For the next month or so, I will be creating tile for my own home. I’m going to be making a door surround for my front door – a 12″-14″ border that will wrap both sides and the top of the door. I will also be making decorative tiles, back cove, and bullnose molding for a kitchen tile installation. I made most of the field tile about six years ago – about 80 square feet. A big new kitchen window and some new cabinets in my kitchen are a serious incentive to complete the project.
I have a slab roller, extruder, and glaze spray booth, all of which will be used to complete the tile. Because my pugmill is filled with the high-fire clay that I use for my production salt-fired pottery, I will not have the luxury of recycling the tile clay with the pugmill. I’ll be working hard to keep waste clay to a minimum in my process.
Here’s a picture of my slab roller and its’ attached table, with work in progress. I like to roll my tile out on Slab Mat, a paper product made for the use of potters. I used to use canvas, but always ended up removing the canvas texture from the tile. The Slab Mat also reduces clay dust in the studio, which is good for me and my dog.
You can see lots of boards around the table… there are 12″ x 24″ drywall boards for separating and preliminary drying of the tile. There are also 24″ x 24″ boards which I use for moving tile around and for final drying.
I’ve been making tile for about 15 years, but continue to learn. My process is pretty much based around the equipment I own, and I know that there are many ways to make beautiful and functional tile. Years ago, I attended a tile making workshop presented by Frank Georgini, and I still consider his tile-making book to be one of the best available.
The first step in making tile, for me, is to get the bagged clay to the right stage of dryness. I check the bag of clay, and if there is any sheen of visible moisture, I open the bag and allow the clay to dry a bit right in the bag. Usually I leave the clay bag open overnight… in winter, sometimes longer.
I will be using a low-fire talc body for my tile project; one with which I have had lots of experience. Because I have used Seattle Pottery Supply’s LF-06 for a number of projects, I have several glazes that fit it very well. I have found the tile that I have made with it in the past to be durable. And, because winter temperatures are mild here in western Oregon, and since my new front door is tucked back under a covered porch and will not be exposed to the weather, I think that the low-fire tile will be okay for this outdoor installation. I will bisque and glaze fire both to Cone 04.
I use a large clay cutter to divide the block of clay into 3 even slices. Here, you can see two bags of clay cut and set on edge to dry. I like to work with clay that is as dry as possible. The drier your clay is when you roll and cut it, the fewer “dings” that there will be on your tile to remove later. The clay should be much, much drier than any clay that you would throw at the wheel.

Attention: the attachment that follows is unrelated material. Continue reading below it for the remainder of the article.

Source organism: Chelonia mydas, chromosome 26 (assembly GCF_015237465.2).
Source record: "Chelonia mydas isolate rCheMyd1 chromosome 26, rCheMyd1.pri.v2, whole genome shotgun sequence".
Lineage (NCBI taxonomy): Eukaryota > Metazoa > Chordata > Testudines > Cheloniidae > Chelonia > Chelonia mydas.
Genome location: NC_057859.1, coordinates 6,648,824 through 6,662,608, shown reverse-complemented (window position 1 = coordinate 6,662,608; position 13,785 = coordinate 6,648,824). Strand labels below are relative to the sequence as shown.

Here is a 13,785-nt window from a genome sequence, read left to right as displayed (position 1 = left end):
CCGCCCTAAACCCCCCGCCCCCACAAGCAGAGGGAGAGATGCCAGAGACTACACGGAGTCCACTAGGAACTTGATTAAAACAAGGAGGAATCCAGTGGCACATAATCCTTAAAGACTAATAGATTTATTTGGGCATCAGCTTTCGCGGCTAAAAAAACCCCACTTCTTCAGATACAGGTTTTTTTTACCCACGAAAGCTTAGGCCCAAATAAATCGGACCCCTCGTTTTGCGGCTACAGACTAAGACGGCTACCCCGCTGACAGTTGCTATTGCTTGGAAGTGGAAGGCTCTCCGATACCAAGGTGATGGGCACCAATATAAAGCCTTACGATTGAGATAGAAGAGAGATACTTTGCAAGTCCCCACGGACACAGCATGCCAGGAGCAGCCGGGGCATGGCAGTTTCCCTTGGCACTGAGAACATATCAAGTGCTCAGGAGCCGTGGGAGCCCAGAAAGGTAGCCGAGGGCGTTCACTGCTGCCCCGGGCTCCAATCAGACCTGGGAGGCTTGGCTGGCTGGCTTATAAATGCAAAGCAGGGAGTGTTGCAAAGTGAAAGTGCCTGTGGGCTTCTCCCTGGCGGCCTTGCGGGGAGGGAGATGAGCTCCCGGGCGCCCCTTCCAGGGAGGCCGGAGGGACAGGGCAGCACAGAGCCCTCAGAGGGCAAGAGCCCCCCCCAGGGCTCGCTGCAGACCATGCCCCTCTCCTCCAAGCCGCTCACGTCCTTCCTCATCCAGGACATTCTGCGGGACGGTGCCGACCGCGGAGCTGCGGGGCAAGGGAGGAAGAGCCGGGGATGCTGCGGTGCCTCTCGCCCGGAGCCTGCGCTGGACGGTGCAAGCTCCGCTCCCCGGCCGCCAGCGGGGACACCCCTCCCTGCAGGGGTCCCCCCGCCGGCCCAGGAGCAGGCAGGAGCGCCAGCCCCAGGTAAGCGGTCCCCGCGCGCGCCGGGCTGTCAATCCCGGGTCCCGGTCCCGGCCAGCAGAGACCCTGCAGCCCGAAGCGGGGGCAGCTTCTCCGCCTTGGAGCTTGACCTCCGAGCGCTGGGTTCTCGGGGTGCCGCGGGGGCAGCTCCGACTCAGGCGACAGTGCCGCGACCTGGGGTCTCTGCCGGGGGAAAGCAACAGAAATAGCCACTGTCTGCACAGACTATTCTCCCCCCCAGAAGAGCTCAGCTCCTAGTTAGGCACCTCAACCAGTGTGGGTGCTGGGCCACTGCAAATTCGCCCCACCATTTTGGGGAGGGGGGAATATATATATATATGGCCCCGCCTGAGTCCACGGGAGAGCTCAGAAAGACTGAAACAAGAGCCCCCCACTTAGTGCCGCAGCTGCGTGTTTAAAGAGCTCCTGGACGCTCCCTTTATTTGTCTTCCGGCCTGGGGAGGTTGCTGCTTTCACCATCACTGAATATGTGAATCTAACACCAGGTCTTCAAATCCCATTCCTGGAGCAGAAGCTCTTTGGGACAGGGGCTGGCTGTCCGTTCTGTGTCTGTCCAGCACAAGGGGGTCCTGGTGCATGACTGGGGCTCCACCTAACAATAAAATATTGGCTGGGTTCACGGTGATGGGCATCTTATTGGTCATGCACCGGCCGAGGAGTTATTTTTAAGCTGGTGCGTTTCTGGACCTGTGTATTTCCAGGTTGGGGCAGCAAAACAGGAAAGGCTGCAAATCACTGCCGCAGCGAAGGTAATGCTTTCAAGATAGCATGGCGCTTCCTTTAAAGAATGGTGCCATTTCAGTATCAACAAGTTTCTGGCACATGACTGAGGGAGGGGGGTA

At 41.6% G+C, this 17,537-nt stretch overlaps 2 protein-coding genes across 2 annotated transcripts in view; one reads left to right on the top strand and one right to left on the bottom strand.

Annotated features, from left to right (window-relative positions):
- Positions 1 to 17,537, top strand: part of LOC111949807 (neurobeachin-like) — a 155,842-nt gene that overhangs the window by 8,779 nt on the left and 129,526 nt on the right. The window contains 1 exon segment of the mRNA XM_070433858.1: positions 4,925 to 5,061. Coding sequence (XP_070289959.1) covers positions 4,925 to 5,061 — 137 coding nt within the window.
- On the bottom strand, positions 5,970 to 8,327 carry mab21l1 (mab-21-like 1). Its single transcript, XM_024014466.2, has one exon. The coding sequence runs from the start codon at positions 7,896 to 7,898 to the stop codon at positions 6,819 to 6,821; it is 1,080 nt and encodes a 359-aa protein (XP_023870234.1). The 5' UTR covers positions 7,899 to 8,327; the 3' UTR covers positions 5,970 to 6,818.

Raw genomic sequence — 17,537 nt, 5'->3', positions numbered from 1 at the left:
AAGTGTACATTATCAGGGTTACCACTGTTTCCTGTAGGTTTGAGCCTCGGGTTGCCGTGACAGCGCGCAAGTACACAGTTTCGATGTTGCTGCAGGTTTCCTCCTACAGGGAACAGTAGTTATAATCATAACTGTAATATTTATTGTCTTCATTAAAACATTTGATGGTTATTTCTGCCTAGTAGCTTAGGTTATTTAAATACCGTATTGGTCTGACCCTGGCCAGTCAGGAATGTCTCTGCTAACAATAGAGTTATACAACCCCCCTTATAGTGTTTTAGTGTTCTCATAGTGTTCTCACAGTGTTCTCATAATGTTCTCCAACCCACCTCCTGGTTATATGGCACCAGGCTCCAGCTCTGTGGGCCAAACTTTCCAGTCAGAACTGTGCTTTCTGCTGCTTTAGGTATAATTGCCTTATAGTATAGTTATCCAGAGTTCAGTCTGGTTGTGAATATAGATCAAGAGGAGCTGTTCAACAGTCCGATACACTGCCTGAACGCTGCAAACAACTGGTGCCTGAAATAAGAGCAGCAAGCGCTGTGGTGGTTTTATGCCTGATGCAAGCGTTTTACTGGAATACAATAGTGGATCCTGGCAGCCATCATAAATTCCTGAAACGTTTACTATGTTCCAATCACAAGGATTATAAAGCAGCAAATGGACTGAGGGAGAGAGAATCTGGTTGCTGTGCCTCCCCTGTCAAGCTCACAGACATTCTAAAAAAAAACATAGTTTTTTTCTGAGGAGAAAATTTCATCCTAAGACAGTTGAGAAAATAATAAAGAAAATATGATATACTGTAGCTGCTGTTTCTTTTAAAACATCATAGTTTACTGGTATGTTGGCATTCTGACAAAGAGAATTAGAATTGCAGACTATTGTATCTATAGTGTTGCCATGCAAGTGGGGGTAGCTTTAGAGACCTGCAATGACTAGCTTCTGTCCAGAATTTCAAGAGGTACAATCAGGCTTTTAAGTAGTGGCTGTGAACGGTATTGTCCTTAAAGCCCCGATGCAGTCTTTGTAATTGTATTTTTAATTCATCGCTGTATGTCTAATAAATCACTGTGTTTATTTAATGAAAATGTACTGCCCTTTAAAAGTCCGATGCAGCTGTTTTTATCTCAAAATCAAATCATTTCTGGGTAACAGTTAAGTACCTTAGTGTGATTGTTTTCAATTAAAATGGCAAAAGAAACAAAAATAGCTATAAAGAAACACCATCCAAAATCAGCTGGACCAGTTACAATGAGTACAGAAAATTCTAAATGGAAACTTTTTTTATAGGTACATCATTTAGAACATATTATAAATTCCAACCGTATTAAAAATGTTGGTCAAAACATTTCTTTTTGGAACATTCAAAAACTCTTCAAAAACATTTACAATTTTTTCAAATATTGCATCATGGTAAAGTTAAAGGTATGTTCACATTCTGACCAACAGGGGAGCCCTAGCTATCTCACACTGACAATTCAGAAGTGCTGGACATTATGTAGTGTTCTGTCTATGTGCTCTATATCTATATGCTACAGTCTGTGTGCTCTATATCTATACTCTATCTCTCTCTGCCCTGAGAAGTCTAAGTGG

It’s a good idea to keep track of how you divide your bag of clay. When making tile, a potter should work toward forming slabs that have the smallest amount of waste possible. The stiff tile-making clay is simply no fun to wedge for reuse.
I cut my block into thirds, then stretch the stiffened blocks to exactly 15″ long. When the 15″ block is turned crosswise in the slab roller, and thinned to 1/4″, I get 6 tiles that are 7.5″ square with less than 1/2″ of waste on each side. I worked all this out after making over 500 tiles of the same size for a mural installation at a local school. Right now, I am just making about 100 tiles for accent use. The main tiles for my kitchen job are 4″ square.
Here are some beautiful slabs ready to be put through the slab roller. I’ll be rolling them out in the opposite direction this time – some potters think that this prevents warping of the finished tile. I think that the best way to prevent warping is to respect the flatness of the clay, handle the slabs and tiles as little as possible, and work as dry as possible. I like to cut my tile at the last possible moment when I can force a tile cutter through the slab.
Here are the tile cutters I use… serious tools! These cost $50-60 apiece, and are sold by Georgie’s Ceramic and Clay here in Portland. You can cut the tile and drop it on your tile board without ever touching the tile.
Here’s some cut tile on drywall boards to cure. I stack the boards up about 5 high – more than that and I can’t pick them up – and sometimes even wrap them loosely in plastic to slow the drying. Friends of mine go to the trouble of covering the open edges of the drywall board with duct tape to prevent clay contamination, but I have never taken time to do that, and never had any problems with my tile exploding – which is supposed to be what happens when there is drywall dust contamination.
And here are some of the final tiles for the kitchen… the installation turned out beautifully!